eCommerce websites provide an easy example here, as a user’s experience will naturally move from browsing through a digital store, to assessing their virtual shopping cart, before finalising their purchase. Taking steps to ensure that your website flows seamlessly from each step on your defined user journey can help encourage site visitors to stay on that journey from start to finish. And as for observations where site visitors drop off the customer journey, that’s where connected processes like abandoned cart retrieval communications in the form of notifications, marketing emails, or even targeted digital ads can come into play. 

The relationship between content and intent

Content is simultaneously considered to be the ‘most important, least important’ element of designing any business website. The reason for this is that having content on your website will help ensure that your site catches the attention of search engines. Google’s site crawlers take into consideration the volume of content on a website and the relevance of that content to your site’s industry niche when determining whether or not to present you as an authority in Google search results.

Because of this, the quality of the content on your business website can actually be a major factor in your site’s visibility online. With this in mind, it definitely pays to make sure that your website’s content is purpose-driven and offers value to your site visitors, rather than just being there to fill up otherwise empty space.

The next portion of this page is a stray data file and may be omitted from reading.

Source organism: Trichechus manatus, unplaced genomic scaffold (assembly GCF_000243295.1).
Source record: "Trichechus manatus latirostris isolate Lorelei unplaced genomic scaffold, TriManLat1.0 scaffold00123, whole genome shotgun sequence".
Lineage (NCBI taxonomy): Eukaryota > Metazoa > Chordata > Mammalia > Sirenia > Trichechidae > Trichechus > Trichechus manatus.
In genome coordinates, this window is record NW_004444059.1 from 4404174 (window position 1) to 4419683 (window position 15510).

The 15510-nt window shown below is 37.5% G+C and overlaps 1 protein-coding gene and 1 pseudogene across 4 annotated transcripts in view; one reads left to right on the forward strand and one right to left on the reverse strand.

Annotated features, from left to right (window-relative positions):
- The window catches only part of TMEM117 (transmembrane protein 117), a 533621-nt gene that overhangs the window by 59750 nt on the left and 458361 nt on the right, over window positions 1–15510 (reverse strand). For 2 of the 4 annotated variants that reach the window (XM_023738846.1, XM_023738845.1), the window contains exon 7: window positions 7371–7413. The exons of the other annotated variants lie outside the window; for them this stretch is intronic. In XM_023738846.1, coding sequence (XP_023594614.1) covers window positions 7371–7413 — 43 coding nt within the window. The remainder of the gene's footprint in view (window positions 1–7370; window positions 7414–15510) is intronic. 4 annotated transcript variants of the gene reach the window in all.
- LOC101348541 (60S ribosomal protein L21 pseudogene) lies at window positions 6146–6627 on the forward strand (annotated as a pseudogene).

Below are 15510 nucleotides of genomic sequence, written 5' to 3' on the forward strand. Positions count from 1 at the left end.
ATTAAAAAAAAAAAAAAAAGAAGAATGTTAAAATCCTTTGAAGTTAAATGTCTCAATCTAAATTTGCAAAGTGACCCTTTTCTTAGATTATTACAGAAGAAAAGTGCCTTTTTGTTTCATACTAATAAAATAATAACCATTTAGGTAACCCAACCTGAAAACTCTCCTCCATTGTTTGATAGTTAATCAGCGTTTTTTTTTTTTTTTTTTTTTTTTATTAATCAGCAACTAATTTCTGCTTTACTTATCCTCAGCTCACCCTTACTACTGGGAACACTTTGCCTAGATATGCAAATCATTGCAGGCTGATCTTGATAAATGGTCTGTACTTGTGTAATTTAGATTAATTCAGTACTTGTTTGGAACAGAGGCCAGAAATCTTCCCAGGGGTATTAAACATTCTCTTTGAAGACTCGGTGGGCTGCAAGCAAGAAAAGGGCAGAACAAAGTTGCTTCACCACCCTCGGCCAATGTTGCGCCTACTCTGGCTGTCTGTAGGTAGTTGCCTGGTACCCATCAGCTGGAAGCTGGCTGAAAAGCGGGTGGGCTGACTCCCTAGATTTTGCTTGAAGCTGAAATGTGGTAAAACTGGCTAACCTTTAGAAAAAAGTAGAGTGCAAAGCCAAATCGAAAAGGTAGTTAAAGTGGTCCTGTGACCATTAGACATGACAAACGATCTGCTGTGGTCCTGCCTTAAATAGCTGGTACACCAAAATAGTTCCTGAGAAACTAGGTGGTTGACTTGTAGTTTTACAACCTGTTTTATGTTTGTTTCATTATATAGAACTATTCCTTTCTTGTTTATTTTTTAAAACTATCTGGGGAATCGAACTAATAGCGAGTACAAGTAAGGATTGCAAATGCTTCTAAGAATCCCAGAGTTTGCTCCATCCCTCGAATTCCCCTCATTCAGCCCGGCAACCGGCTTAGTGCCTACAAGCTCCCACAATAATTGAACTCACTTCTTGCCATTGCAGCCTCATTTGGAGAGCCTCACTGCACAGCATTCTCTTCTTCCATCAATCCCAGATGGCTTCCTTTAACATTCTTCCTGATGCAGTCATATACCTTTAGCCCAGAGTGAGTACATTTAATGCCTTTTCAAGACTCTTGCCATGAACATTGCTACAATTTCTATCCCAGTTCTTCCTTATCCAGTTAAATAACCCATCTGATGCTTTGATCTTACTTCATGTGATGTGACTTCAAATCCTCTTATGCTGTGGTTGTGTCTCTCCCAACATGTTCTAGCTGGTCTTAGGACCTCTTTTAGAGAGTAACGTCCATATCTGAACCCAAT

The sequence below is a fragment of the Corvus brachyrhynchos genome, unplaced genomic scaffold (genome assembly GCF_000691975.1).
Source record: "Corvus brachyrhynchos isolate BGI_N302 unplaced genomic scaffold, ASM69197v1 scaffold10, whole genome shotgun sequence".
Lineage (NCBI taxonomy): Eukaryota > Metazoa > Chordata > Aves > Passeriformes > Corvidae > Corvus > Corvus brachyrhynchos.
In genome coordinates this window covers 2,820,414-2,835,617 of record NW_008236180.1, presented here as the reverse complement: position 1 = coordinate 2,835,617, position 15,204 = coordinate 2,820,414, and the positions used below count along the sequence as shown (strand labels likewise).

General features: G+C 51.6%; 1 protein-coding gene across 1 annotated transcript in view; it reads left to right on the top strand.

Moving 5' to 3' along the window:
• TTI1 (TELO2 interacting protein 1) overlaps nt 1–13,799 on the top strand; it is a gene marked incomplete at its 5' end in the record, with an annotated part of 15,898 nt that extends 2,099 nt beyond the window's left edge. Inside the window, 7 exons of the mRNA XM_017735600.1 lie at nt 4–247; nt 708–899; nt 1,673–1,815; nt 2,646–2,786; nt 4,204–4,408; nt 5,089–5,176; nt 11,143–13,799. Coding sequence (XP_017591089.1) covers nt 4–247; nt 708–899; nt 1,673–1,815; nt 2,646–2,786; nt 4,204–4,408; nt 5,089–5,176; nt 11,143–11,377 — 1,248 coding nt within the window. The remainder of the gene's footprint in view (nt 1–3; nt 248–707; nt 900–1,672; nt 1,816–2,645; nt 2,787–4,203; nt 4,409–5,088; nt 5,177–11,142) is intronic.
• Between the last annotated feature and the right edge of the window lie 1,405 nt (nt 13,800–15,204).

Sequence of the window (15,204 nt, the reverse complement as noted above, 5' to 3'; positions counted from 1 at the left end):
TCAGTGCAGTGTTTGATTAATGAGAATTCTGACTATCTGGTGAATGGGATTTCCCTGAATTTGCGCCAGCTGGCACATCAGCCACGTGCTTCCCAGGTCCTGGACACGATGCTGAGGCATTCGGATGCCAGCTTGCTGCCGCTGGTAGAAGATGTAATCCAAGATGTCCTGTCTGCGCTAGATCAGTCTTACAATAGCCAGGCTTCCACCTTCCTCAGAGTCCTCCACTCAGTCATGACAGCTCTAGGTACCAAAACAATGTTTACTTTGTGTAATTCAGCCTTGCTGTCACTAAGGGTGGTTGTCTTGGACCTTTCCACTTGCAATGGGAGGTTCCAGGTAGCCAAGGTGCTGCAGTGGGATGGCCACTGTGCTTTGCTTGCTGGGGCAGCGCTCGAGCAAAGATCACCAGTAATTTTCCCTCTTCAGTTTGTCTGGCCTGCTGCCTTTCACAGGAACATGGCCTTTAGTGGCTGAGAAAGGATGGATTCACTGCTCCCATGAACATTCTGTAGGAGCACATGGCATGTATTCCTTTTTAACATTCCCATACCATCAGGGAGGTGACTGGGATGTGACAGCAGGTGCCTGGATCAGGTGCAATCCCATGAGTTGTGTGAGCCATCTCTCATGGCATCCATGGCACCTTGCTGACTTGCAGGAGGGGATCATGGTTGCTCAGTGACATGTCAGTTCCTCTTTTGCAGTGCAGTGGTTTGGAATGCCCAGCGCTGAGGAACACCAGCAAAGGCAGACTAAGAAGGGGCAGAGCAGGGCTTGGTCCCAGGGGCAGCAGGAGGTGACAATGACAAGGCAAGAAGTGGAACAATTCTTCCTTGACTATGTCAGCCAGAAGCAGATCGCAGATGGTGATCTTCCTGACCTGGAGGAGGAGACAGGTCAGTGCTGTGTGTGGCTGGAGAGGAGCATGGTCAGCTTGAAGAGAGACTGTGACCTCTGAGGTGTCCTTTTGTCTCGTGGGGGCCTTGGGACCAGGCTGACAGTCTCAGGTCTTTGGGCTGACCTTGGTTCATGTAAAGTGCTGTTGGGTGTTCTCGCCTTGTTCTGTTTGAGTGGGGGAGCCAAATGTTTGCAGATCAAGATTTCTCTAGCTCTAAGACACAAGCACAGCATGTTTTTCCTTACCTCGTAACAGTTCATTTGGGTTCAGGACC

A great method for maintaining purpose behind your content is to consider the user intent behind keywords that relate to your business. For example, if one of your customers is searching where they should ‘buy Christmas lights’ on Google, then it’s safe to assume that they’re actively looking to purchase, which means that that user has a transactional intent. By having identified the user intent behind a search phrase, you can then build a page on your website that targets this keyword and make sure that the page itself can fulfil your user’s intent. So in this example, the web page will actually list Christmas lights for sale. 

Mastering functional design

By combining all the elements we’ve outlined above, you can make sure that your business website is in the strongest possible position to be not only a joy for site visitors to interact with, but perhaps also the authority in your market niche. 

Just be sure to keep in mind that business website development is by no means a linear process. Mastering the art of functionality in website design is truly an ongoing endeavour, simply because emerging technologies means that features and functionalities of modern websites are always changing. For this reason, business owners are encouraged to consistently revisit their site layout, formatting, and design to ensure that their websites never feel stale or fall behind the curve when it comes to innovation.

Remember that developing an exceptional business website is a marathon in and of itself rather than a sprint. Be prepared to stay fresh and innovative so that you can consistently be a strong and welcome presence online.